The big question with any reimplementation, second edition, or reprint with rules changes is always the same—why?
There is the obvious answer—to make money. I find this to be a pretty lousy reason to do anything art-related, and it’s not my job nor do I have much interest in shilling for publishers. They have marketing teams for that.
Games appeal to me as an art form because they are not inert in the way that other forms can be. The interpretation of a book can change throughout time, it can undergo translation, it can get sequels, but the text itself does not change.
Games require us to bring them to life, and, when we bring them to life, unexpected things can happen, often things that are not intended. Players often discover strategies or behaviors within a game that upset or destroy the system the game is attempting to model for them or create dominant strategies that make features of the game untenable or uninteresting. Sometimes they find something divergent or unique that enhances the experience.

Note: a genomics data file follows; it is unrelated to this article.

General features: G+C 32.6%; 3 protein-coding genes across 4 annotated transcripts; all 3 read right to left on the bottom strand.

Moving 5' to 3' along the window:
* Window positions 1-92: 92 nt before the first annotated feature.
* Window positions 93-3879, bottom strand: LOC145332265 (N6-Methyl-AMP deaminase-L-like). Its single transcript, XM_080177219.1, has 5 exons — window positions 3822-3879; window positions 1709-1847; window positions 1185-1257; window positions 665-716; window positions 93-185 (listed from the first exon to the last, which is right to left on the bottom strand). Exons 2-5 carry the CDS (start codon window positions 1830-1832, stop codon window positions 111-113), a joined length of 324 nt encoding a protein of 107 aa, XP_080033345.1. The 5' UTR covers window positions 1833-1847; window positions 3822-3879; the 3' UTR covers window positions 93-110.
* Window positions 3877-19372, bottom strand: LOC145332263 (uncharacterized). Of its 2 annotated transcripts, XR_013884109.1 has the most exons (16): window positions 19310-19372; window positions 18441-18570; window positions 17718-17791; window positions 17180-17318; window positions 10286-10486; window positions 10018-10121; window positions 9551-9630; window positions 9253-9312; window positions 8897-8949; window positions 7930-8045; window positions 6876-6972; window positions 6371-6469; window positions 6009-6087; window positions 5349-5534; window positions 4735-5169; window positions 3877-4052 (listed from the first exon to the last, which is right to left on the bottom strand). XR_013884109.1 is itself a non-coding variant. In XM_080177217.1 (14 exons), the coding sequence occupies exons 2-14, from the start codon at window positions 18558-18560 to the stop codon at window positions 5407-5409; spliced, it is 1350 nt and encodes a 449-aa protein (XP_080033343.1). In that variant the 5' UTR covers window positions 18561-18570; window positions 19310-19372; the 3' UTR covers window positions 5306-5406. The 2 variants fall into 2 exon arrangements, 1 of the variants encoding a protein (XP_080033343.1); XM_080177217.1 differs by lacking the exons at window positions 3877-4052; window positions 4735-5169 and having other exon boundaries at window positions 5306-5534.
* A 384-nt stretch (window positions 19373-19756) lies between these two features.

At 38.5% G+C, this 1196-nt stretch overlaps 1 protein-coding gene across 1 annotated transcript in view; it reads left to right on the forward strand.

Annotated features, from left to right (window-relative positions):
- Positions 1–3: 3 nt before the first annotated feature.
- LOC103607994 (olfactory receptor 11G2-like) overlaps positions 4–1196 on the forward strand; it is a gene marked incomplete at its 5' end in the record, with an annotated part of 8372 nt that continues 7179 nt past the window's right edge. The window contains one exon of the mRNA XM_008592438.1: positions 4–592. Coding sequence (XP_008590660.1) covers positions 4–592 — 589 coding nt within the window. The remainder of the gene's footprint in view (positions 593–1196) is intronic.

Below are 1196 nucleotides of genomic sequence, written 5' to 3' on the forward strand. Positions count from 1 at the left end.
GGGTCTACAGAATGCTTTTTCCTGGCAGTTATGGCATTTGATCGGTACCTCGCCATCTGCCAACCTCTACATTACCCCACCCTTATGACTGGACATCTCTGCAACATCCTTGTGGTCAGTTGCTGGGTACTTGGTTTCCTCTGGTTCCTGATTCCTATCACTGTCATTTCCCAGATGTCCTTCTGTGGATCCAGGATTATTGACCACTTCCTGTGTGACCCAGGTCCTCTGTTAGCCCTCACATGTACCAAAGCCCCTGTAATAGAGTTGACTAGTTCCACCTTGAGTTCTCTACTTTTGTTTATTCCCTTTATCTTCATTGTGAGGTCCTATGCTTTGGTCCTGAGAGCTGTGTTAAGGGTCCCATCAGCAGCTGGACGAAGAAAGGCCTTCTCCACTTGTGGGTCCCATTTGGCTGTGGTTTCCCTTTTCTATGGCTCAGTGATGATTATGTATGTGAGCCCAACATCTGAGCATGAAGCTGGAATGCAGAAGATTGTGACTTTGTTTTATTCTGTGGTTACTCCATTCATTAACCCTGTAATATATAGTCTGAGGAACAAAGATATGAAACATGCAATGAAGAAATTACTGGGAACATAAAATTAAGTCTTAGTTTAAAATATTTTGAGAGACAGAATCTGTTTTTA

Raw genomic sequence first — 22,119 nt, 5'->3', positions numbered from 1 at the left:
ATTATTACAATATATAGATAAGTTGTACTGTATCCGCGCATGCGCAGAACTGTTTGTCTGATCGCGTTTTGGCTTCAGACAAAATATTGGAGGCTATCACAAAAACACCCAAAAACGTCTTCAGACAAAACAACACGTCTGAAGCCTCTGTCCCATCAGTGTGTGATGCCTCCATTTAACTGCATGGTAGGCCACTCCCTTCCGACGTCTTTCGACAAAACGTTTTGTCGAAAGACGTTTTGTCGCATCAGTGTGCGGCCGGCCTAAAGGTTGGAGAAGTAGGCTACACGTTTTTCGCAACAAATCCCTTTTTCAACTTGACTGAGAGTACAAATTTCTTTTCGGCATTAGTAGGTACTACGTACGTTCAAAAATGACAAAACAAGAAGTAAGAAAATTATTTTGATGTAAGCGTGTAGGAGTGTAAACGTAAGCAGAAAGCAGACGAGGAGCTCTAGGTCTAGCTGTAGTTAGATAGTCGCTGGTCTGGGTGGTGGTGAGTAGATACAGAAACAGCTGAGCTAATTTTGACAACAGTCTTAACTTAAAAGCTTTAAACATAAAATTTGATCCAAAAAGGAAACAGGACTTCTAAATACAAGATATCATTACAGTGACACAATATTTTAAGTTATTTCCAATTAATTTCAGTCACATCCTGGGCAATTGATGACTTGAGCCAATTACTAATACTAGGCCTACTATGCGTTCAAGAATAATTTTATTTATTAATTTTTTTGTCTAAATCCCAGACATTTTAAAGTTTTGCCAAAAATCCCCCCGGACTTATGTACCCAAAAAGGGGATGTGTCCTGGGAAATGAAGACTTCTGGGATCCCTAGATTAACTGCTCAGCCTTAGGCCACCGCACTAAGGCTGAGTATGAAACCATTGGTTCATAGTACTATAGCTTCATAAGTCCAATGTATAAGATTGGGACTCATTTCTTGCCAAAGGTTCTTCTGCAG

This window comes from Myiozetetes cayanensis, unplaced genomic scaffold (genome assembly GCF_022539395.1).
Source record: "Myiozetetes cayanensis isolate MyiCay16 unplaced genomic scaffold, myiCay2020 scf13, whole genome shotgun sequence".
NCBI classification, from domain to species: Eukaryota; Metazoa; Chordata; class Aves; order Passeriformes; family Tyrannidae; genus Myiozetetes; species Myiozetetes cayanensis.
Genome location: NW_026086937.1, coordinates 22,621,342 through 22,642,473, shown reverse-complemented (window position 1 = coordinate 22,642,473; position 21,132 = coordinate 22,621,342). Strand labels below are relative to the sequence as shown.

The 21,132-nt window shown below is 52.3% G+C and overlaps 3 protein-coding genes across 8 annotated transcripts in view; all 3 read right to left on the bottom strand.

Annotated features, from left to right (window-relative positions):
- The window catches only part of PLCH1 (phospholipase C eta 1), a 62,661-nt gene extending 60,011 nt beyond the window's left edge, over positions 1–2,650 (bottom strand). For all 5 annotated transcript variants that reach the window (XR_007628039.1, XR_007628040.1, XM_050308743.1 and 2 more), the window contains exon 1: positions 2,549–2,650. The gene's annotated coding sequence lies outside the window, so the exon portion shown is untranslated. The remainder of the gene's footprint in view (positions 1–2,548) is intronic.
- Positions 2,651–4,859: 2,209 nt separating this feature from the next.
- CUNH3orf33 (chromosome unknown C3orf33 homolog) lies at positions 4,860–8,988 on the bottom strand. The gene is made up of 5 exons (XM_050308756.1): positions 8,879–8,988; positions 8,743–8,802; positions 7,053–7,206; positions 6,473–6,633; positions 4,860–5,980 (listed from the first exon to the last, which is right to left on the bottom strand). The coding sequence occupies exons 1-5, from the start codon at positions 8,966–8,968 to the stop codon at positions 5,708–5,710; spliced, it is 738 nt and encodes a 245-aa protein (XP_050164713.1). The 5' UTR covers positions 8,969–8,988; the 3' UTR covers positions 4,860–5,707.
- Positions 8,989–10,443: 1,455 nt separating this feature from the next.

At the time I’m drafting this, according to BoardGameGeek stats, the original version of Great Western Trail has had 125,210 total plays, and the second edition has seen 17,739. That’s a lot of people playing a game. There are world championships (which are very entertaining to watch if you’re into this sort of thing), and the game still has a loyal following and is critically and popularly well-regarded.
Now, here comes Great Western Trail: Argentina, or GWTA, as I’ll refer to it going forward. What is interesting about this design, and what makes it exciting to me, is that it takes a system that has been put through numerous paces and attempts to make a more refined, purer version of the conversation that the game set out to do in the first place. It’s fun as hell too.
For the uninitiated:
GWTA, like its forebear, is what I’d call an action queue game. You have a pawn that you move through a queue of actions, performing them at a pace limited by the amount of spaces you can move (which can be upgraded as you progress through the game). Action spaces in the game take the form of buildings or hazards (granjeros in this game). The masterstroke of the design is that your opponents are adding new buildings to their queues at the same time you are adding buildings to yours, and these buildings are obstacles to you both. The end of your queue is a delivery of cows to Buenos Aires, which is where the second critical mechanism comes in.